Become a Successful Trader

May 6, 2011

What Value Do Traders Bring to Society?

As a trader, I’m sure you’ve been pressed with the question, what value do traders bring to society?

Over the years I have heard arguments for both sides ranging from “a trader provides liquidity, they transferring risk from farmers, to trading is a zero sum game and adds no value to the greater economy.”

Before I put together my post on what a trader brings to society, I thought I’d get some insight from you, a reader, and fellow trader.

What value do you think a trader adds to society, if any?


I hope to spark some lively discussion with this topic so leave your thoughts below, I look forward to reading everyone’s comments!

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About Tim Racette
Tim Racette is a day trader of 15+ years in the E-mini futures and swing trader of stocks. Mountain biker, lover of the outdoors, and explorer. Tim is an ASU Sun Devil and a Chicagoland Native now living in sunny Scottsdale, AZ.
  1. “Traders” bring the great entrepreneurial qualities of driven individuals to a daily showdown. Many, many will never survive their first year. Many more will remain net losers forever. “Trading’ merely brings about an opportunity for total self-reliance in the quest for financial freedom. It brings lessons of its own, that are only reflections of ourselves. Does it contribute to society as a ‘whole’? In minuscule monetary manners, sure. But overall, this is a solitary game. There is no ‘team’ there is nobody else to point the finger at when things go awry. Perhaps, the end result of trading could provide society with focused, solitary and professional individuals who ‘know’ what reality they choose to function in. Perhaps from time to time they may ‘let’ others into their reality, but mostly because they are bored or want to ‘give something’ back. These traders are the masters of manipulation and the kings of selling beliefs. What else REALLY matters? Not much, in my opinion.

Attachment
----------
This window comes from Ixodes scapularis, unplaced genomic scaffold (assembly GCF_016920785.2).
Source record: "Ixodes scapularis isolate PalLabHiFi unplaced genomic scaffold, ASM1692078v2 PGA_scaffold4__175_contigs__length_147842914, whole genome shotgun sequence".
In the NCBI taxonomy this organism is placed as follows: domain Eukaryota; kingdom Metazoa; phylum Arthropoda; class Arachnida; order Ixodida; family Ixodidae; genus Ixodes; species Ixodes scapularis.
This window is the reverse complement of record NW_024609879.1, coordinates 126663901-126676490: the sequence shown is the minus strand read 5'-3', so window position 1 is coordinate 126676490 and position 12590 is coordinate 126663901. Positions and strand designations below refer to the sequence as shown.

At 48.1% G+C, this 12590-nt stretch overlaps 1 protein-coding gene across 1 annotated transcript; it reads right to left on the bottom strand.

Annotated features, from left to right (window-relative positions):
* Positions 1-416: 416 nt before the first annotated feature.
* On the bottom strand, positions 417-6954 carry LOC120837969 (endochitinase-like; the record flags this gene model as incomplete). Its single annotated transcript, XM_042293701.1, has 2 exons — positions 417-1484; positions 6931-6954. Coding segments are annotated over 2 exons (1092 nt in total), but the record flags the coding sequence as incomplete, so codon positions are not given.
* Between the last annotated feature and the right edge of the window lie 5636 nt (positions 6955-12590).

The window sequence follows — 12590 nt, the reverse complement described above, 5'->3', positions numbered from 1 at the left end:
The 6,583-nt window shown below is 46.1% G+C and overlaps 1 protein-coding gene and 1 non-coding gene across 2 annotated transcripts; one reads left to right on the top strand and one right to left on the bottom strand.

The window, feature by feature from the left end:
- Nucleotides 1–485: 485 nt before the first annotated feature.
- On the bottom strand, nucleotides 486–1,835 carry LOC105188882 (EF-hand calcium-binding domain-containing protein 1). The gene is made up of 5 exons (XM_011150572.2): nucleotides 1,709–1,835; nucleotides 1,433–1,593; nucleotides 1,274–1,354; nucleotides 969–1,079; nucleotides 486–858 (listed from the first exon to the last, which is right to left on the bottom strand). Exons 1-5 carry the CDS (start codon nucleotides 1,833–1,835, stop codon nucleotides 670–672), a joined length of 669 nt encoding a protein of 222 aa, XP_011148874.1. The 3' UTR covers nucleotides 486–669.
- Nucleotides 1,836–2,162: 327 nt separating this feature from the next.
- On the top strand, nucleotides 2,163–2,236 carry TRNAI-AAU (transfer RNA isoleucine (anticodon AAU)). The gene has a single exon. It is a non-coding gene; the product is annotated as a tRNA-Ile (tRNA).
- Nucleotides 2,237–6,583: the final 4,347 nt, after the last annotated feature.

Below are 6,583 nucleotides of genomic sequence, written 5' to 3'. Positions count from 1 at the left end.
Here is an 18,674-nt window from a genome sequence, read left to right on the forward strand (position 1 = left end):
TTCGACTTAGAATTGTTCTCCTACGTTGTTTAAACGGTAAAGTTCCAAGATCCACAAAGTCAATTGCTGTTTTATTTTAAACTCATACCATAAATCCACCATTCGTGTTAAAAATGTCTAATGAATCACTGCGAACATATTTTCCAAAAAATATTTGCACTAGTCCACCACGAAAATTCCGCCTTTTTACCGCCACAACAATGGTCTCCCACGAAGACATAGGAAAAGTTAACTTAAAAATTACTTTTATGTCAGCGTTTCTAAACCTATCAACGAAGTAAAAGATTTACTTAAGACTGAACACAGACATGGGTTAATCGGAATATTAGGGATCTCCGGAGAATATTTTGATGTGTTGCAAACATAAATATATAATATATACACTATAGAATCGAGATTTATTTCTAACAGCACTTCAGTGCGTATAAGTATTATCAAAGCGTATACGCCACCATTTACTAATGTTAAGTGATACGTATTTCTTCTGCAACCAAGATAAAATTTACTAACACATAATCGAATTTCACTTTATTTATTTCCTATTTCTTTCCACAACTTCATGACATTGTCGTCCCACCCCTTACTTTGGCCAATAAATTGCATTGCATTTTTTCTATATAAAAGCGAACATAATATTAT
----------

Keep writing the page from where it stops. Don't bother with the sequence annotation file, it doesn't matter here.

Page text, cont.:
2. Traders help to accurately put a price on assets. Nothing more. Markets do not exist to fulfill our desire to gamble or to provide us an income because we want it. The only reson markets exist is to allow trade to happen-anotherange of one good for another. The more traders that exist in the marketplace, the more efficient this trading becomes, which reduces transaction costs for.both parties. Adding more participants decreases the likelyhood that mispricings will arise because these would be opportunities for traders to make moey.

    Let’s suppose for a second that in a small widget market with poor liquidity, multiple hedgers, but only.1 speculator, the 1 hedger doesn’t have to offer a fair price(monopoly). Similairly, if there are only 2 or 3 speculators, they may collude to control price. Under these conditions, gaps in price will be frequent, transaction costs will be high, and price may not be a good reflection of economic reality of the widget because price.was not competitavely discovered. A quick real world example: compare the bid/ask spread of USD/CZN vs. EUR/USD. The lower transaction costs of the EUR/USD are a direct result of the efficiency of that market compared to the USD/CZN.

    While trading may be a zero-sum activity, it is the collective efforts of all traders that provides a benefit to all of society as a whole, in the same way all the breadmakers competitively sell bread to benefit society as a whole by merely trying to provide for themselves in Adam Smith’s book: “The Wealth of Nations.”

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